No Master Mason shall make an apprentice of a Bondsman. This usage for
today is not meant to target a Bail Bondsman in our era. This is meant to
exclude those who engage in unseemly or unwholesome forms of business-- which
would bring discredit upon our noble craft. This article is appropriately
geared toward individual such as the purveyors of pornography, professional
gamblers or other such modes of employment that skirt the moral and ethical
standards of our society at large.
As Free and Accepted Masons we too must stand together and defend the
good name and reputation of our friends and brothers. It would be a great
disservice to the craft to make a Mason of one who is of questionable profession
or of questionable moral or ethical character thereby obligating the brethren to
vouch for him and appear to justify the indefensible unethical practices of the
We should always only accept into our noble and ancient fraternity men of
good nature and of strong moral and ethical character--beyond reproach and thus
preserving the good name and nature of Freemasonry.
"Make no Apprentice that is deformed; It is mean as you may hear, that
he have all his limbs whole together."
This Article is difficult to place in perspective for a solely
speculative craft. Of what matters is it to speculative Masonry if a
candidate is raised and shall have an insignificant deformity, or is lame?
Of what outcome does the physical have upon the philosophical or
As the Author recognized this article may seem to the reader to be mean
and harsh, but upon deeper contemplation, even this Article has its application.
I will attempt to reason this Article according to my own understanding -- and
as per my personal interpretation of it. This is not meant to counter the
current laws or usage of any jurisdiction.
A man who is whole enough so that the Speculative Degrees of Freemasonry
may be conferred upon him in person--even with the aid of a prosthetic device,
he shall not hinder the speculative and philosophical aspects of the craft.
The three immovable jewels in American Masonry are the Plum, Level and
Square and are thus the embodiment of beauty, strength and wisdom. A
Master Mason must be whole in beauty, strength and wisdom to hold these
stationed offices. This could or should not prevent a Mason from active
participation elsewhere in the Lodge should his mental faculty be above average
and a service to the fraternity.
Special dispensation should be provided for men and Masons who have
become lame or disabled in the service of man or their country. These men
and Masons who have suffered in the service of their country and fellow man have
proven themselves to be the embodiment of wisdom, strength and beauty. If
they are capable to perform the duties of their office these men have sacrificed
much in their noble and gallant service and have already proven their value to
the gates of heaven where fullness of body awaits their probationary state to be
This article outlines fair business dealings. A Master Mason should
not pay a brother more than his worth, nor should a brother receive a promotion
or business contract solely upon the basis of the craft.
As Free and Accepted Masons our dealings will be scrutinized by the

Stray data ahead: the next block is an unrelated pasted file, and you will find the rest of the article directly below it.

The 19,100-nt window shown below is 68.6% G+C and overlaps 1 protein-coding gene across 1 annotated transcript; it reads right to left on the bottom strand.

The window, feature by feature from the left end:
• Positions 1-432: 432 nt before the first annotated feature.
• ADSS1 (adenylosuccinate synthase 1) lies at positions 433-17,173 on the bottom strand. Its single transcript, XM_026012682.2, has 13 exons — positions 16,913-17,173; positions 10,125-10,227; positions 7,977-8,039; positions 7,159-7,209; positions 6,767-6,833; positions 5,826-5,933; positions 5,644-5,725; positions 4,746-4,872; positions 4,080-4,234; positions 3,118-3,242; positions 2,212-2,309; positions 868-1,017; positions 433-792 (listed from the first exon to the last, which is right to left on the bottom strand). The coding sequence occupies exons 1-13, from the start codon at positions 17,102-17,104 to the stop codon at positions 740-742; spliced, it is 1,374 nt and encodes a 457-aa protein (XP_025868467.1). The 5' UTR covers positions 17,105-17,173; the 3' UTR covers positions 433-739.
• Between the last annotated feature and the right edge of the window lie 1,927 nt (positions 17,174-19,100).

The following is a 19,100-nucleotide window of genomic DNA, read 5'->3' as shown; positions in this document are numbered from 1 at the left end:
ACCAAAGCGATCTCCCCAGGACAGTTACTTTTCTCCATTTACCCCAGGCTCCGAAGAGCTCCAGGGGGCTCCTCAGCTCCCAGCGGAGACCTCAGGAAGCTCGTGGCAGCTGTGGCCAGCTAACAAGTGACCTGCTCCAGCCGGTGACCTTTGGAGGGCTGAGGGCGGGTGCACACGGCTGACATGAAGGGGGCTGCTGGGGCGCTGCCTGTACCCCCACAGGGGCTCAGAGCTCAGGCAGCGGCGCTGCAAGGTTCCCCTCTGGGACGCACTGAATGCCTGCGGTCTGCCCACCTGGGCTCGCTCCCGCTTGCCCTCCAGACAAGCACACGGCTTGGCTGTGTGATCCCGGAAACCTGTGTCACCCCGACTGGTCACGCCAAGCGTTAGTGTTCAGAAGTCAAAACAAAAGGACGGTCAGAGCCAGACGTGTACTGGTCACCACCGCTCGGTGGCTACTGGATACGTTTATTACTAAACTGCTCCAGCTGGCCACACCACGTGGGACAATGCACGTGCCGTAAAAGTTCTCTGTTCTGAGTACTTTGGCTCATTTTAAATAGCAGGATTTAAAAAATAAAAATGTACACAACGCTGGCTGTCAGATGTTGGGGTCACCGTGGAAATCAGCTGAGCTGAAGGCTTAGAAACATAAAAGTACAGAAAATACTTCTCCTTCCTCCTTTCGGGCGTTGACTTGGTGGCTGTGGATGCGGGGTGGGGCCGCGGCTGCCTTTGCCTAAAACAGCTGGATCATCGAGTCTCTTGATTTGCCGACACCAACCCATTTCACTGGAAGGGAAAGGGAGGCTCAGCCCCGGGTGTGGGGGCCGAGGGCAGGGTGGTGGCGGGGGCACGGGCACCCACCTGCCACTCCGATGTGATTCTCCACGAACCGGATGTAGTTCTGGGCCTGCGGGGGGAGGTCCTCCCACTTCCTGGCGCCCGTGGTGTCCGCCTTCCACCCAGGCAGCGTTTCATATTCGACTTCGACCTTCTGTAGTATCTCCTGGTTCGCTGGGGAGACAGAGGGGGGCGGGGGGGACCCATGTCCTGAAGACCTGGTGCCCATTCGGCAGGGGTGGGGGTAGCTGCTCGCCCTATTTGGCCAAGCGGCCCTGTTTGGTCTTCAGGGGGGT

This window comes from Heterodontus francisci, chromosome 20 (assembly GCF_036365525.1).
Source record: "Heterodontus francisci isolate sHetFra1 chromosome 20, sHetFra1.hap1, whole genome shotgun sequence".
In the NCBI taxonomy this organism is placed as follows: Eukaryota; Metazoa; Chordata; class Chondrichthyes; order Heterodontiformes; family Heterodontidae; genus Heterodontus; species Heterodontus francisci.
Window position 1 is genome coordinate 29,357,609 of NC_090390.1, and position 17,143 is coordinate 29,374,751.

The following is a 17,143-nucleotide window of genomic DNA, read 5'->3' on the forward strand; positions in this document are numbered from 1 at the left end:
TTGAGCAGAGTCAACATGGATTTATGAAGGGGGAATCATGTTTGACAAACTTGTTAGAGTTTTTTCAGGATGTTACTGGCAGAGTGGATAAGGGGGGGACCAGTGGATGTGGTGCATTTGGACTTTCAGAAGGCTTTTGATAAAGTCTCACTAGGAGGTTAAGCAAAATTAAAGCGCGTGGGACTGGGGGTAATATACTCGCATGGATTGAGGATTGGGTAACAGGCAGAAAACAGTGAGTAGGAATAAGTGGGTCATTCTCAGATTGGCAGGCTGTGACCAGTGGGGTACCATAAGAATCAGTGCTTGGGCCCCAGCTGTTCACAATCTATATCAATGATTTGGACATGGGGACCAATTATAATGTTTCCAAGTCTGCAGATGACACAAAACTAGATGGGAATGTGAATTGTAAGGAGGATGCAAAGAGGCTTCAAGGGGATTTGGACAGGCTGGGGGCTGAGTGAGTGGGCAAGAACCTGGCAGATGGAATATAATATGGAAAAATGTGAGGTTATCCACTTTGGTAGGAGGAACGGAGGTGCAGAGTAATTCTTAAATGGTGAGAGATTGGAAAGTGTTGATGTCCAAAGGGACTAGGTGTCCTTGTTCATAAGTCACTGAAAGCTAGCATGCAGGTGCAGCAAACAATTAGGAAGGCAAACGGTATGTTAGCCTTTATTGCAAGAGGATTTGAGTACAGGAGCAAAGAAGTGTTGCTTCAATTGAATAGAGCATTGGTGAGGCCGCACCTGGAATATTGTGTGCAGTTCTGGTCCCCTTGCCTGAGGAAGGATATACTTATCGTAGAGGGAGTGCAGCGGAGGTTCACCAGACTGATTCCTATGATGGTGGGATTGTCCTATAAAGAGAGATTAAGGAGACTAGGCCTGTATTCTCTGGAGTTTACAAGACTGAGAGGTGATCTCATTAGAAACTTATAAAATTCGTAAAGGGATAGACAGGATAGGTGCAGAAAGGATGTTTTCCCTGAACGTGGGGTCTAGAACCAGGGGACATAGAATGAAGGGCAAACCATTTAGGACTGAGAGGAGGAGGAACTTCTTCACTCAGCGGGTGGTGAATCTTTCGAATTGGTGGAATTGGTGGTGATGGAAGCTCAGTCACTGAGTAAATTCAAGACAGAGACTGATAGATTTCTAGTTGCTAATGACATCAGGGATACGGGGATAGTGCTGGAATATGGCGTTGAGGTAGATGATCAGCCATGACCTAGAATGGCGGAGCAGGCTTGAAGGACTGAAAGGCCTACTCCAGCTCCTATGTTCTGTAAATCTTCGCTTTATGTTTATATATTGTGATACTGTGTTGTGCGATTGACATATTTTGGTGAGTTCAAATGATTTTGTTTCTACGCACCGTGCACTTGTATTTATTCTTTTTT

profane, especially when a worthy brother receives a promotion, pay raise or
contract. Let it never be said our dealings are prejudiced towards our
fellow brothers. Let us lead our lives so that no profane can eve accuse
us of prejudicial treatment and thereby discredit the craft.
This article admonishes us to closely guard our associations. We
should not be too closely related with those of questionable character. Poor
associations and friendships could have the perception of guilt by association
and bring discredit upon the craft.
This article deals with the Entered Apprentice and Fellow Craft, who
during their instruction are found to be other than what they professed to be
when submitting their petitions. Their
instructor should cease and give no further instruction; conduct which came to
light during instruction may well prove his ability to become a god man and
Mason suspect and potentially bring discredit upon the craft should he be
allowed to continue his instruction.
A Master Mason needs to exercise wisdom and foresight. This article
admonishes Masons to be men of their word and to posses the fortitude and
strength of character to complete whatever is begun. This article also
admonishes us to take pride in our work; the finished product is a reflection of
ourselves and a reflection of Freemasonry. A good job and the desire to
perform to the best of our abilities is a positive reflection of ourselves and
positive reflections of our noble craft. Shoddy work, and a lackadaisical
performance will in the same manner reflect negatively upon the individual and
Freemasonry in general.
As our craft today does not singularly apply to the operative craft--our
performance before men has a wider and greater effect--potentially positive or
negative. As a Master Mason it should be our steadfast object to bring
credit to our brethren and our noble fraternity.
This article admonishes us never undermine our brethren. This precept
extends further, it also admonishes us never to undermine the profane either.
In either case supplanting another will cause bad blood and create a just
grievance. We should never allow a contention to arise between brother
Masons, but also a just grievance or contention caused by a brother towards a
profane will reflect negatively upon our craft.
Article Ten goes on to admonish us that should a brother supplant another